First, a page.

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Turbo Overkill Feels Like A Modern Day Doom Eternal But With A Chainsaw Leg

Platform(s): PC (version reviewed), PlayStation 5, PlayStation 4, Nintendo Switch, Xbox Series X | S, Xbox One
Genre: Retro-FPS

Turbo Overkill is a game that’s been around for about a year now but has been in Beta until now. With the release of Episode 3 Part 1 or “The Final Episode” also comes the official 1.0 Patch of the game which aims to fix a lot of the bugs which have been plaguing the game since it touched Steam.

But before we get into the thick of it, I should introduce Turbo Overkill. Meet the lead character, Johnny Turbo – a moniker that carries some street cred. The masterminds behind this game are Trigger Happy Interactive, and they’re pulling no punches. Johnny Turbo is like a blend of machine and human, with some serious madness thrown in. Think arm rockets and a hidden leg chainsaw (dubbed the Cheg) for some serious enemy slicing. Published by Apogee Entertainment, the folks responsible for hits like Duke Nukem and Rise of the Triad, this game has solid origins.


A Darkened Paradise

Imagine this: Johnny’s back in his hometown, now transformed into a nightmare thanks to an evil AI, Syn, in control. Our main man Johnny’s buried in debt and desperate, but here’s the scoop – he’s a gun for hire, and if he can knock Syn out of Paradise, his debts are history.

But it’s no cakewalk. Not only does Johnny have rival bounty hunters on his tail, but the city is swarming with Syn’s cronies. Thankfully, Johnny’s got some tricks hidden away. Those arm rockets and leg chainsaws (aka Cheg) aren’t just for show. And if that’s not enough, there’s a full arsenal to choose from, including Twin Magnums and a teleporting sniper rifle called the Telefragger. Plus, there’s the Hero Time move for some time-slowing action, reminiscent of Max Payne. You can even upgrade your weapons and abilities with the cash you earn.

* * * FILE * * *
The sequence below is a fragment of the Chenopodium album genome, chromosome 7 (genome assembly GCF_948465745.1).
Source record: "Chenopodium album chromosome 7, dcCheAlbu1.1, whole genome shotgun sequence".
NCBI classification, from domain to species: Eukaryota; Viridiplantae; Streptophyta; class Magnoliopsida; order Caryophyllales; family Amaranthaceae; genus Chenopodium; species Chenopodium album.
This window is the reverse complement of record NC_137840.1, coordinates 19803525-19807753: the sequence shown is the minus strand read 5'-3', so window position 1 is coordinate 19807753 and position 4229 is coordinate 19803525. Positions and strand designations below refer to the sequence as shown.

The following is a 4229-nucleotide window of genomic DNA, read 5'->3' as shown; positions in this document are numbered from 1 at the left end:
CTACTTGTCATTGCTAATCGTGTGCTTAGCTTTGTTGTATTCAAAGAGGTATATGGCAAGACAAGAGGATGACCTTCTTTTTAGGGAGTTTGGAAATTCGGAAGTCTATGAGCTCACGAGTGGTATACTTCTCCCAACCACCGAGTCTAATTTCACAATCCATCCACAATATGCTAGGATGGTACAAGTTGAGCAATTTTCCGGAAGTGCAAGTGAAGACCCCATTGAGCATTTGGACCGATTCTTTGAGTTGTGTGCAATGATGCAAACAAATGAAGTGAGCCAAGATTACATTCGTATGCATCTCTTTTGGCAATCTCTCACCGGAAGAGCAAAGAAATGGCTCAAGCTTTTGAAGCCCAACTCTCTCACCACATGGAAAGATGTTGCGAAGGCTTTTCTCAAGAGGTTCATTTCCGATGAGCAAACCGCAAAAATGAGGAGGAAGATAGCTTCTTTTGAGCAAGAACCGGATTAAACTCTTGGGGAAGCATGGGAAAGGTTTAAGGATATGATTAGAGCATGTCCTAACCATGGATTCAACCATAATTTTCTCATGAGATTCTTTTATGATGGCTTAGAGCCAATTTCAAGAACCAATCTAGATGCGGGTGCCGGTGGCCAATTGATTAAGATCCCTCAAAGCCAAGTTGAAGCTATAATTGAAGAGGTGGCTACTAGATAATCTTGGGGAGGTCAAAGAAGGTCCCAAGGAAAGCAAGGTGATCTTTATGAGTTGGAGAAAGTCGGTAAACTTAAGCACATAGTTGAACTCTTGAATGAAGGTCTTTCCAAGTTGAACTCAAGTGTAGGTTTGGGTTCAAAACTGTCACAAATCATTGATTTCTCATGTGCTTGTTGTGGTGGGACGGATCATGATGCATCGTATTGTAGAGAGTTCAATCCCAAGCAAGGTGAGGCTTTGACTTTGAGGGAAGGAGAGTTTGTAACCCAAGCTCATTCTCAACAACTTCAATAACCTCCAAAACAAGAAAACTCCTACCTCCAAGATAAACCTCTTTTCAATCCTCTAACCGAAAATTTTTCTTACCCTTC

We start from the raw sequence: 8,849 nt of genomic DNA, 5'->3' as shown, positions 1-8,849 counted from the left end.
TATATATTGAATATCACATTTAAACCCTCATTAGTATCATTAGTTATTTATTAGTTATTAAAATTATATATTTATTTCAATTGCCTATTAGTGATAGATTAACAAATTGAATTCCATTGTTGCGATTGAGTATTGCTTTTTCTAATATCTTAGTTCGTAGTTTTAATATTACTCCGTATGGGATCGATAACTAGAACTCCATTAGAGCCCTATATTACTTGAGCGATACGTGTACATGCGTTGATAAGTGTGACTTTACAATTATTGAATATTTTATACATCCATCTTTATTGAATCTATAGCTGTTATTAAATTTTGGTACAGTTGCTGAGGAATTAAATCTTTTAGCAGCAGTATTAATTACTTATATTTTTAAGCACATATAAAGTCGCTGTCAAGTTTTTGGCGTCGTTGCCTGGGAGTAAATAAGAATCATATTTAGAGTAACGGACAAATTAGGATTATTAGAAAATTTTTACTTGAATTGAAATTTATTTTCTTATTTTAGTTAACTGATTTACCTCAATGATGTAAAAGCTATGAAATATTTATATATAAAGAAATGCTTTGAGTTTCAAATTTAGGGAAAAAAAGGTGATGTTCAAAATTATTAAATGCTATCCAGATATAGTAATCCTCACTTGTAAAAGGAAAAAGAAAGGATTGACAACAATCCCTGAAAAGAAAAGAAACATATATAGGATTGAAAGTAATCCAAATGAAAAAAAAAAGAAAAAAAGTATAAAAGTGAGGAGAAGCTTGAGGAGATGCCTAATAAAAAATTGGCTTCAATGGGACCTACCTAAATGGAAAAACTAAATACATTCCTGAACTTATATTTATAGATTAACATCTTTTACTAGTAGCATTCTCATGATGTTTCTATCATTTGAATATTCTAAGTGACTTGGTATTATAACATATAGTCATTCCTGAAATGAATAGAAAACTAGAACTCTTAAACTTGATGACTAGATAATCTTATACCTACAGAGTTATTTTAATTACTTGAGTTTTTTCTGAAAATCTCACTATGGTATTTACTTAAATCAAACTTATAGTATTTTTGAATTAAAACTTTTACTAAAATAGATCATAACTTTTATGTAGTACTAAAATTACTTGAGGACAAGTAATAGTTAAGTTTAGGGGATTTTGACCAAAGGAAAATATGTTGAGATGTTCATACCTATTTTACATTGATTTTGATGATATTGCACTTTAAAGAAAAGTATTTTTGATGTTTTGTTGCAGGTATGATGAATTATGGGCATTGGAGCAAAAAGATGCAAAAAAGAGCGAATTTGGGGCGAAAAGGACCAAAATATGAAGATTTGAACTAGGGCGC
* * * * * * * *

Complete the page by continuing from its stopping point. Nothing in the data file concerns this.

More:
Now we’re talking episodes. Turbo Overkill now unfolds in three acts, loaded with fresh weaponry, adversaries, and other treats to keep players engaged. The game pays homage to FPS classics like Doom and Quake by going the episodic route. However, it’s not all smooth sailing; the breakneck tempo takes a hit. Nostalgia’s cool, but sometimes, pulling too hard on those reins slows things down more than intended.

Imagine navigating through various settings – gritty streets, futuristic sewers, neon-drenched corridors. Each area is meticulously designed with platforms and edges to enhance the gameplay. The fights become a chaotic symphony of sorts, where the chainsaw leg takes centre stage, creating a thrilling spectacle like riding a river of blood while dissecting entrails.


Nostalgia with a Twist

But wait, there’s more! Swing around like a certain wall-crawler with a grappling hook, go all ethereal while running on walls, and even slide off your air car onto unsuspecting foes. Turbo Overkill’s visuals give off that 16-bit vibe, like Blade Runner and Doom in one, but with a modern touch courtesy of Unreal Engine 5. Neon-lit rainy streets? Check. Holographic palm trees? You bet.

The firepower? It’s no joke. Big explosions and even bigger carnage, turning adversaries into pixelated chaos. It’s like a pixel party you don’t want to miss. The action is crazy, Quake-level madness. You’ve got to keep moving or you’re toast. And prepare for some old-school key hunting to unlock new sections – feels straight from the Quake playbook.

But as Turbo Overkill gears up for its 1.0 launch, it encounters a hurdle. Some of the cooler features, like the grappling hook and slow-mo function, arrive later than expected, dampening the initial excitement. However, a late-game treat arrives in the form of a rail gun, allowing teleportation into enemies for an explosive finale. It’s a letdown that such a gem doesn’t get more screen time. As the game progresses, Johnny’s ascent feels more like a sluggish climb than a triumphant rise.

Turbo Overkill is a wild ride, no doubt. The pace is relentless, weaving in moments of platforming that involve leaping, dashing, and grappling. When equipped with a variety of weapons, it’s like handling a deck of cards, each capable of creating utter chaos. There’s even space for piloting ships and speeding on bikes with mounted miniguns. Personal favourites? Power-ups, particularly the power-fist that flattens mutants with style.